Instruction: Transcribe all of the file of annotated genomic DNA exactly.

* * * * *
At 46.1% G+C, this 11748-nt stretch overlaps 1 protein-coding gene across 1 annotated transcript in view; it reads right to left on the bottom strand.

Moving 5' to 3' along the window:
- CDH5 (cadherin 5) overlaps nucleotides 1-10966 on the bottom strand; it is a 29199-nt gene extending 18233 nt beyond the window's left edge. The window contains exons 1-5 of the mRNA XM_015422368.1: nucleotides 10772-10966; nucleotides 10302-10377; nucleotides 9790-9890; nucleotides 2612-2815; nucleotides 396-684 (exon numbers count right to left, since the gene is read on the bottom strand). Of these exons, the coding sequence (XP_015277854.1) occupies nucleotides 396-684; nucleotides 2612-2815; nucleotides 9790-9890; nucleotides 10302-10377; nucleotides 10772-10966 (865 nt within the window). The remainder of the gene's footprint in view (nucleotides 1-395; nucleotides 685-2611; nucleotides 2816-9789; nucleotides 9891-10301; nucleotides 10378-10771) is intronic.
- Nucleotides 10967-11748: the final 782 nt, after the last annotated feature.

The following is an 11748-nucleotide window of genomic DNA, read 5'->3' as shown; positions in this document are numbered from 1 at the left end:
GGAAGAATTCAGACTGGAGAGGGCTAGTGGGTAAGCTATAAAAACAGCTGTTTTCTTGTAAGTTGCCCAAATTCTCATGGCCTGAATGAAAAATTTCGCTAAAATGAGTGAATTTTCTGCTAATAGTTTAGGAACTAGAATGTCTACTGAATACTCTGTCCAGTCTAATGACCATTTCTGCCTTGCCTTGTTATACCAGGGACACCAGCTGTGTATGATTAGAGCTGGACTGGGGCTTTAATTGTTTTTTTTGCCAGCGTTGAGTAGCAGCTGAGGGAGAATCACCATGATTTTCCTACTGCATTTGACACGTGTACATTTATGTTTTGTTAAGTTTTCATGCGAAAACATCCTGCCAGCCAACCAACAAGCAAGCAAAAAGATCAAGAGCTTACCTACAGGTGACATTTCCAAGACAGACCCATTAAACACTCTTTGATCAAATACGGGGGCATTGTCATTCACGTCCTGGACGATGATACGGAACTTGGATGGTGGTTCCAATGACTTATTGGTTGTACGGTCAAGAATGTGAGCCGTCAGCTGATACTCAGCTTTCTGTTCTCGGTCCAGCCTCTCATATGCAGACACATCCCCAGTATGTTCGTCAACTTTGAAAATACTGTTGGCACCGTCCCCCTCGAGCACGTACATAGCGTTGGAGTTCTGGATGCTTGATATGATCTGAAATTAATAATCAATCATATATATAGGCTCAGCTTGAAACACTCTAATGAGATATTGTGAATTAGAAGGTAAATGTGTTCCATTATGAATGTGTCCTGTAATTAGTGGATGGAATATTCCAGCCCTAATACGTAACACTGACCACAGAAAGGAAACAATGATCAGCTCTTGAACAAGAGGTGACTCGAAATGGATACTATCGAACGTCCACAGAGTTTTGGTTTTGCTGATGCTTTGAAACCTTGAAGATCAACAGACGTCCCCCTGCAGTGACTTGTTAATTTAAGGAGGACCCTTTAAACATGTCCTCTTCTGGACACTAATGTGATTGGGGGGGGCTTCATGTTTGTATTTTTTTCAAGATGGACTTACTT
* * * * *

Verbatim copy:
At 46.1% G+C, this 11748-nt stretch overlaps 1 protein-coding gene across 1 annotated transcript in view; it reads right to left on the bottom strand.

Moving 5' to 3' along the window:
- CDH5 (cadherin 5) overlaps nucleotides 1-10966 on the bottom strand; it is a 29199-nt gene extending 18233 nt beyond the window's left edge. The window contains exons 1-5 of the mRNA XM_015422368.1: nucleotides 10772-10966; nucleotides 10302-10377; nucleotides 9790-9890; nucleotides 2612-2815; nucleotides 396-684 (exon numbers count right to left, since the gene is read on the bottom strand). Of these exons, the coding sequence (XP_015277854.1) occupies nucleotides 396-684; nucleotides 2612-2815; nucleotides 9790-9890; nucleotides 10302-10377; nucleotides 10772-10966 (865 nt within the window). The remainder of the gene's footprint in view (nucleotides 1-395; nucleotides 685-2611; nucleotides 2816-9789; nucleotides 9891-10301; nucleotides 10378-10771) is intronic.
- Nucleotides 10967-11748: the final 782 nt, after the last annotated feature.

The following is an 11748-nucleotide window of genomic DNA, read 5'->3' as shown; positions in this document are numbered from 1 at the left end:
GGAAGAATTCAGACTGGAGAGGGCTAGTGGGTAAGCTATAAAAACAGCTGTTTTCTTGTAAGTTGCCCAAATTCTCATGGCCTGAATGAAAAATTTCGCTAAAATGAGTGAATTTTCTGCTAATAGTTTAGGAACTAGAATGTCTACTGAATACTCTGTCCAGTCTAATGACCATTTCTGCCTTGCCTTGTTATACCAGGGACACCAGCTGTGTATGATTAGAGCTGGACTGGGGCTTTAATTGTTTTTTTTGCCAGCGTTGAGTAGCAGCTGAGGGAGAATCACCATGATTTTCCTACTGCATTTGACACGTGTACATTTATGTTTTGTTAAGTTTTCATGCGAAAACATCCTGCCAGCCAACCAACAAGCAAGCAAAAAGATCAAGAGCTTACCTACAGGTGACATTTCCAAGACAGACCCATTAAACACTCTTTGATCAAATACGGGGGCATTGTCATTCACGTCCTGGACGATGATACGGAACTTGGATGGTGGTTCCAATGACTTATTGGTTGTACGGTCAAGAATGTGAGCCGTCAGCTGATACTCAGCTTTCTGTTCTCGGTCCAGCCTCTCATATGCAGACACATCCCCAGTATGTTCGTCAACTTTGAAAATACTGTTGGCACCGTCCCCCTCGAGCACGTACATAGCGTTGGAGTTCTGGATGCTTGATATGATCTGAAATTAATAATCAATCATATATATAGGCTCAGCTTGAAACACTCTAATGAGATATTGTGAATTAGAAGGTAAATGTGTTCCATTATGAATGTGTCCTGTAATTAGTGGATGGAATATTCCAGCCCTAATACGTAACACTGACCACAGAAAGGAAACAATGATCAGCTCTTGAACAAGAGGTGACTCGAAATGGATACTATCGAACGTCCACAGAGTTTTGGTTTTGCTGATGCTTTGAAACCTTGAAGATCAACAGACGTCCCCCTGCAGTGACTTGTTAATTTAAGGAGGACCCTTTAAACATGTCCTCTTCTGGACACTAATGTGATTGGGGGGGGCTTCATGTTTGTATTTTTTTCAAGATGGACTTACTT